The Best Way To Think About AI For Your Business

Tuesday 25 May 2021

I think it’s fair to say that AI is probably the most discussed technology around at the moment. However, it’s also probably the most misunderstood.

The truth is AI is everywhere now, and understanding what it is and how it can be used can open a whole new world of opportunities for your business.

So, what really is AI? And why is it such a big deal now? 

Not being much of an AI expert myself, I thought it best to bring in some true experts in the field to help me tackle these big questions.


Matt and Tom are old colleagues of mine and founders of Fuzzy Labs, a technology company specialising in advanced AI solutions. Together we will be sharing some valuable insights on how business owners can start to think about AI now and in the coming years. 


If you want to listen to our full conversation (it’s a cracker!), please check out episode 15 of EHE Capital’s weekly podcast “Extraordinary Entrepreneurs Together”.


What is AI?


My definition of AI is a capability that a machine has to make its own decisions based on its available information. The more information and data it has on a particular subject, the more accurate the decision is.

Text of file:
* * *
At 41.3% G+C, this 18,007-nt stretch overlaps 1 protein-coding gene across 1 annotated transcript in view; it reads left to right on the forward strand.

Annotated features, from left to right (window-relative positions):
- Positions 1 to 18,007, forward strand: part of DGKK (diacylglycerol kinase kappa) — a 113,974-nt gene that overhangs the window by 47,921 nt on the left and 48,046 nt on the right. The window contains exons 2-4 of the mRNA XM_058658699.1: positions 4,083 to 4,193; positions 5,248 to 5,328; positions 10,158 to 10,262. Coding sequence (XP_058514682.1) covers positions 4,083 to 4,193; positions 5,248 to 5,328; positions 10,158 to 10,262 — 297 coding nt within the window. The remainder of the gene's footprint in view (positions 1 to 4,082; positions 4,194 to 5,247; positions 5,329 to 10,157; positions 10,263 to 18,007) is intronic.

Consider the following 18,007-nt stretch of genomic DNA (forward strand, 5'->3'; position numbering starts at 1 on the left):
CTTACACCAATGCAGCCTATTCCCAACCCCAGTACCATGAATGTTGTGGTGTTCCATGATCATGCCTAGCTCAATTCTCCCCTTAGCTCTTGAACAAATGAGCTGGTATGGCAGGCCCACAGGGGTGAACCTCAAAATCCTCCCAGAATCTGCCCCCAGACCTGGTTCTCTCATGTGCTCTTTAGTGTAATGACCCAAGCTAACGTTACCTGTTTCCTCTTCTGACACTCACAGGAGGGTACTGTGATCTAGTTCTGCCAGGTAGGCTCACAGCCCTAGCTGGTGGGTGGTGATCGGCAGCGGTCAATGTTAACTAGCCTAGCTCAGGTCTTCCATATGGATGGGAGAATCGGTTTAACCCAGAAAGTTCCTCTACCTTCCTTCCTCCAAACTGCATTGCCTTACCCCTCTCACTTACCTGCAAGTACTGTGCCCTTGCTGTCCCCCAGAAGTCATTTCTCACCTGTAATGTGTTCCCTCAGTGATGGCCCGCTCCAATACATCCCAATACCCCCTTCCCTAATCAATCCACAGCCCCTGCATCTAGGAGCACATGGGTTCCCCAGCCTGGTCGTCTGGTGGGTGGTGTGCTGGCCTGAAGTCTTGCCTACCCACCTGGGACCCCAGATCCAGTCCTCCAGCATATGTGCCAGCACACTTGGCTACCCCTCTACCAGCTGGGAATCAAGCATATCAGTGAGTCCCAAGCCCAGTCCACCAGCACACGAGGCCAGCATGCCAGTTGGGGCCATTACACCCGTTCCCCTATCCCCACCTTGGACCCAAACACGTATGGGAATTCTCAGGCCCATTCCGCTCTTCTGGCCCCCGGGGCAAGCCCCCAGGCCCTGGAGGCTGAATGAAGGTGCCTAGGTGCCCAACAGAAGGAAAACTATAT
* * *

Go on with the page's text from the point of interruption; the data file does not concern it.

Although we haven’t started replacing humans with AI yet, I certainly think we’re at the point where AI can make pretty sensible decisions on quite a wide variety of topics. This can significantly help businesses and give them a little bit of a competitive edge in the market.


However, just like any complex project, an entrepreneur needs to know when to bring in the right people to help them, especially with AI. As I always say, you have got to find your WHOs. 


So, to provide a more in-depth understanding of AI, I asked the Fuzzy Labs chaps for their definition. This is what they said:


AI and machine learning 


Matt: “Essentially, AI is about making a computer think like a human. However, there tends to be a crossover between the terms AI and machine learning.


Machine learning only covers a small subset of what AI does. For example, if you wanted to teach a machine to do a particular task using a lot of example data and then ask it to learn how to generalise that task on its own, that is in the realm of machine learning.


AI as a term includes many other things PLUS machine learning, so it’s important to differentiate between the two when we talk about AI.